Is there a link to a worked example where they start from an answer similar to what I got, then end up with Y=something, then plug that back into the original D.E. to check it?
Mark44
#8
Jan28-13, 12:36 AM
Mentor
P: 21,262
Quote Quote by Jeff12341234 View Post
I don't completely follow. I differentiated my answer above in terms of x and got sin(x)*cos(x)=0.
That's incorrect because you didn't differentiate the 1/(4y) and (1/8)tan-1(y/2) terms. When you differentiate implicitly, you differentiate everything with respect to the same variable, x in this case.

You differentiated (1/2)sin2(x) correctly, but to differentiate the terms in y you have to use the chain rule. So in the above, to differentiate 1/(4y) or (1/4)y-1, with respect to x, you have

d/dx[(1/4)y-1) = 1/4 * (-1) y-2 * dy/dx. The last factor comes from the chain rule. The same sort of thing needs to happen with the tan-1 term.

When you were learning about derivatives, there should have been a section on implicit differentiation.
Quote Quote by Jeff12341234 View Post
If I differentiate it implicitly with y as dependent I get -sin(x)*cos(x)*y2*(y2+4) What do I do with that?
I have no idea how you got this.
Quote Quote by Jeff12341234 View Post

Is there a link to a worked example where they start from an answer similar to what I got, then end up with Y=something, then plug that back into the original D.E. to check it?
The approach you want is applicable only if you have very simple equations in which you can actually solve for y. Many times this is not possible, but you can follow the approach I have suggested throughout this thread - use implicit differentiation. If you don' don't know it, or don't remember learning it, or have forgotten it, look it up.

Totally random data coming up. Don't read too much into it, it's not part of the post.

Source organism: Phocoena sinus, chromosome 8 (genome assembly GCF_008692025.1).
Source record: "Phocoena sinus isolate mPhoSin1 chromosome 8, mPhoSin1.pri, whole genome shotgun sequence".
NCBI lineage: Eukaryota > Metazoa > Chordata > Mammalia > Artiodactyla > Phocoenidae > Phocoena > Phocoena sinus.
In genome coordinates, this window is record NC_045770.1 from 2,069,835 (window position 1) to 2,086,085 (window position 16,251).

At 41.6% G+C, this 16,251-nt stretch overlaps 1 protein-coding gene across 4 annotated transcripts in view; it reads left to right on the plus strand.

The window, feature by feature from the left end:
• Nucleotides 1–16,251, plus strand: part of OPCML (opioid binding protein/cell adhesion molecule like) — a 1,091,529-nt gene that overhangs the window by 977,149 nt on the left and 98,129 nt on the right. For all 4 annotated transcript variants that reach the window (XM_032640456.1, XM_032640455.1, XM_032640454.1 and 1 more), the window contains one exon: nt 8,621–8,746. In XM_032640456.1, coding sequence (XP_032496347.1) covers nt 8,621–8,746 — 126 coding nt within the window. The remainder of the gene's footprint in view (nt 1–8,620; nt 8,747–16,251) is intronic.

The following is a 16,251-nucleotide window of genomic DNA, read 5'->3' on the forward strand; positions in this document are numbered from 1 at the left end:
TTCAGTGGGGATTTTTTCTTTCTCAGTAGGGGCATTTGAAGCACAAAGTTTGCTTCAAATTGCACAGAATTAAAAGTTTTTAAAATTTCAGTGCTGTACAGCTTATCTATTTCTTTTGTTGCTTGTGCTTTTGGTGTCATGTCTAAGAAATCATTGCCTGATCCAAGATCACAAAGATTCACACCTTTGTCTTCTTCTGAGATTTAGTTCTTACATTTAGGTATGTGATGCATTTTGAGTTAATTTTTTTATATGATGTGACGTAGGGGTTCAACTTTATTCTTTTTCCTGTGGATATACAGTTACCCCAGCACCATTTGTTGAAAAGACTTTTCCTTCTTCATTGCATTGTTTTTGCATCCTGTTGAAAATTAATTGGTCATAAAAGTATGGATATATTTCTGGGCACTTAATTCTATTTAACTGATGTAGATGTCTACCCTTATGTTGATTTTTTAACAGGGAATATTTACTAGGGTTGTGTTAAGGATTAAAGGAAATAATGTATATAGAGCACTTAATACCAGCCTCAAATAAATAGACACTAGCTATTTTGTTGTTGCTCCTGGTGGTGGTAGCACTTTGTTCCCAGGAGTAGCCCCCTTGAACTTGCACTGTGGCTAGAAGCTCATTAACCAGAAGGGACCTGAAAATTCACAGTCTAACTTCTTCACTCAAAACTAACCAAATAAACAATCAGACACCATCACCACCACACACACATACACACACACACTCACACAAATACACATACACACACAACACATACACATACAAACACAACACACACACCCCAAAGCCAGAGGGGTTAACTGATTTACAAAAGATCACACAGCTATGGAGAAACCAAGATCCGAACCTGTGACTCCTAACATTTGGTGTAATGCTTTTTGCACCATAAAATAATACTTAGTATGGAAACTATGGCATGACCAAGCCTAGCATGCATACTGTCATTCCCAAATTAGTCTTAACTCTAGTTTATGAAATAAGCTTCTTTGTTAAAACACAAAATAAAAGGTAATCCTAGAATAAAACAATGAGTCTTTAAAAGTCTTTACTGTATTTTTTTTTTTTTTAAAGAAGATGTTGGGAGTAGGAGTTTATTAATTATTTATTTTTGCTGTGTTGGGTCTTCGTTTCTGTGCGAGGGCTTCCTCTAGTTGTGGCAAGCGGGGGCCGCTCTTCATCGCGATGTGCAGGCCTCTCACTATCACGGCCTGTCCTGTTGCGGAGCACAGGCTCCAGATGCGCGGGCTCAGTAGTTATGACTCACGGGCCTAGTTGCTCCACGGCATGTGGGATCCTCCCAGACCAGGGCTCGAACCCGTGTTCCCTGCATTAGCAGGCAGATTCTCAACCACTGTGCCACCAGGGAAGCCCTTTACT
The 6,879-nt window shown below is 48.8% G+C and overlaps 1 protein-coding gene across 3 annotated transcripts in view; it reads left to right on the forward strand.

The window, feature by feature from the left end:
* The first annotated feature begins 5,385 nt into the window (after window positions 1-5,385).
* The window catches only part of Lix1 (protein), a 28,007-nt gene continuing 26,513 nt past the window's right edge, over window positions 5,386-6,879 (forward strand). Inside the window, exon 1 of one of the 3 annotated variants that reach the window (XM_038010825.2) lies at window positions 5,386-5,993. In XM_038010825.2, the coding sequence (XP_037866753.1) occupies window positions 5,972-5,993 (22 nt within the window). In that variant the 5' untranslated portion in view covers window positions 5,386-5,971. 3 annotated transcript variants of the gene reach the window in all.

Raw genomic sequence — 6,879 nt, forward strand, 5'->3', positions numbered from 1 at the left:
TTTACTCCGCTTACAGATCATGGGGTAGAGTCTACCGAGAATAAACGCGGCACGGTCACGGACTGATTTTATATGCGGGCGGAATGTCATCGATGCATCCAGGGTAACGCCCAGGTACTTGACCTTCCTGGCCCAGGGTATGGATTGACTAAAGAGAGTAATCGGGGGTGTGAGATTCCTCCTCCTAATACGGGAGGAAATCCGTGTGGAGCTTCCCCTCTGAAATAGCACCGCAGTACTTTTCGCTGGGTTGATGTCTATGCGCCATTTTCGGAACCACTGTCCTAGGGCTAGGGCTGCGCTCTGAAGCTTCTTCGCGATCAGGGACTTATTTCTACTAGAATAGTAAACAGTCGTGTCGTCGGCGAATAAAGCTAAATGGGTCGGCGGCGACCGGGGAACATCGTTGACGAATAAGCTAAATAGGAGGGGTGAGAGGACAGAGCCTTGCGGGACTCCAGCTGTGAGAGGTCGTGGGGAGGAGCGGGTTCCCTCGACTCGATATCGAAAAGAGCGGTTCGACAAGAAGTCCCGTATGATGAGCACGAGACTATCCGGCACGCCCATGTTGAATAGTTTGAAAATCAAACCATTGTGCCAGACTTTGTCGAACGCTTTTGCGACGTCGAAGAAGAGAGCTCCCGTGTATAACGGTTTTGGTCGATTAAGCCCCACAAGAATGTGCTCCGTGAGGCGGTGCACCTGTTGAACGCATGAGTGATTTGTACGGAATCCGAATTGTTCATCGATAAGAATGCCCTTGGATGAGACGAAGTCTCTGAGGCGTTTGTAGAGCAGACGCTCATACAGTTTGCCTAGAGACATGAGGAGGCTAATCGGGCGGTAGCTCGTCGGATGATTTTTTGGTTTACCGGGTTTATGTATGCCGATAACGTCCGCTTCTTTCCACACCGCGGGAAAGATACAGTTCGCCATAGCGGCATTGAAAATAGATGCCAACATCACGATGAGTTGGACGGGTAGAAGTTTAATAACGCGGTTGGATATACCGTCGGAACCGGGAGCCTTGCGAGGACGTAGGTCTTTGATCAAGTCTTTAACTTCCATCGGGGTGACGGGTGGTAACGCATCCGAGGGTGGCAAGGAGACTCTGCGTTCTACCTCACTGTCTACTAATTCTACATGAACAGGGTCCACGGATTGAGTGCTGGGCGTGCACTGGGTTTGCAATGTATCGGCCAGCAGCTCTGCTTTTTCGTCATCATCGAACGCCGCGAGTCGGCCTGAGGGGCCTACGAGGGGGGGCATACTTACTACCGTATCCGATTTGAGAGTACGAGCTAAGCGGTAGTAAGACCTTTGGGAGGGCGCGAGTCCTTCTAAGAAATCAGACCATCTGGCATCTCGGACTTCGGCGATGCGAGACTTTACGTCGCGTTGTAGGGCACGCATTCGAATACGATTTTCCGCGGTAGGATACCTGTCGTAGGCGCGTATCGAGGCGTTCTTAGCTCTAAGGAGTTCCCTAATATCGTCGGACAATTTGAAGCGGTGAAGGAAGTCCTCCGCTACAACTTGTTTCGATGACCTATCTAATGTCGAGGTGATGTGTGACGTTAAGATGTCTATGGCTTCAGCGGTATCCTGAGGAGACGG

Jeff12341234
#9
Jan28-13, 08:52 AM
P: 179
Quote Quote by Mark44 View Post
The approach you want is applicable only if you have very simple equations in which you can actually solve for y. Many times this is not possible, ...
Ah, see, that is the problem. I need a way to check my answer even if y isn't solvable. I need a way to know for sure if my general form answer is right.
Mark44
#10
Jan28-13, 09:05 AM
Mentor
P: 21,262
Quote Quote by Jeff12341234 View Post
It looks like I will need to provide example to explain the question more clearly.
Question: tan3x*[itex]\frac{y'}{x}[/itex]=(y2+4)sec2x (1)

Answer: [itex]\frac{1}{2}[/itex]*sin2x-[itex]\frac{1}{4y}[/itex]-[itex]\frac{tan^-1(y/2)}{8}[/itex] = c (2)

As far as I know, I need to be able to solve for Y to be able to plug it back in to check it. So what do you do when you can't solve for Y?
Quote Quote by Jeff12341234 View Post
Ah, see, that is the problem. I need a way to check my answer even if y isn't solvable. I need a way to know for sure if my general form answer is right.
Using the problem you posted as an example, here's how you check it.
Start with your solution equation - (2), and differentiate it implicitly.
Solve algebraically for dy/dx.

Substitute for dy/dx in the original differential equation - (1). If your solution is correct, you should get an equation that is identically true.

You DON'T need to solve for y in the solution.


Register to reply

Related Discussions
Pendulum problem(check answer please?) Introductory Physics Homework 1
Buoyancy problem answer check. Thanks! Introductory Physics Homework 1
Forces on pin.. Did the problem but cant check answer Engineering, Comp Sci, & Technology Homework 12
Intial Value problem, Diff EQ, my steps look right but answer = wrong! wee! Calculus & Beyond Homework 5